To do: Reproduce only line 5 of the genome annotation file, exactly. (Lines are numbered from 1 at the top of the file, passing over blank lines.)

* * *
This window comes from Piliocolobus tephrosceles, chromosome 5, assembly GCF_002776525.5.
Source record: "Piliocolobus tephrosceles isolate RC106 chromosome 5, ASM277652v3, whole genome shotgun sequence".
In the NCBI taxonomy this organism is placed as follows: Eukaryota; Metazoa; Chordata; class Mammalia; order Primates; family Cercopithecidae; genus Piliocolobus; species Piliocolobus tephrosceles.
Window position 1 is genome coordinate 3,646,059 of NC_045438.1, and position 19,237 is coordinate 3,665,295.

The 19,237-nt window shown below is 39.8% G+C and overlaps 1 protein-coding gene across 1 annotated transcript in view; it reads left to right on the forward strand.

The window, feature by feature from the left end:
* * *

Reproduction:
The 19,237-nt window shown below is 39.8% G+C and overlaps 1 protein-coding gene across 1 annotated transcript in view; it reads left to right on the forward strand.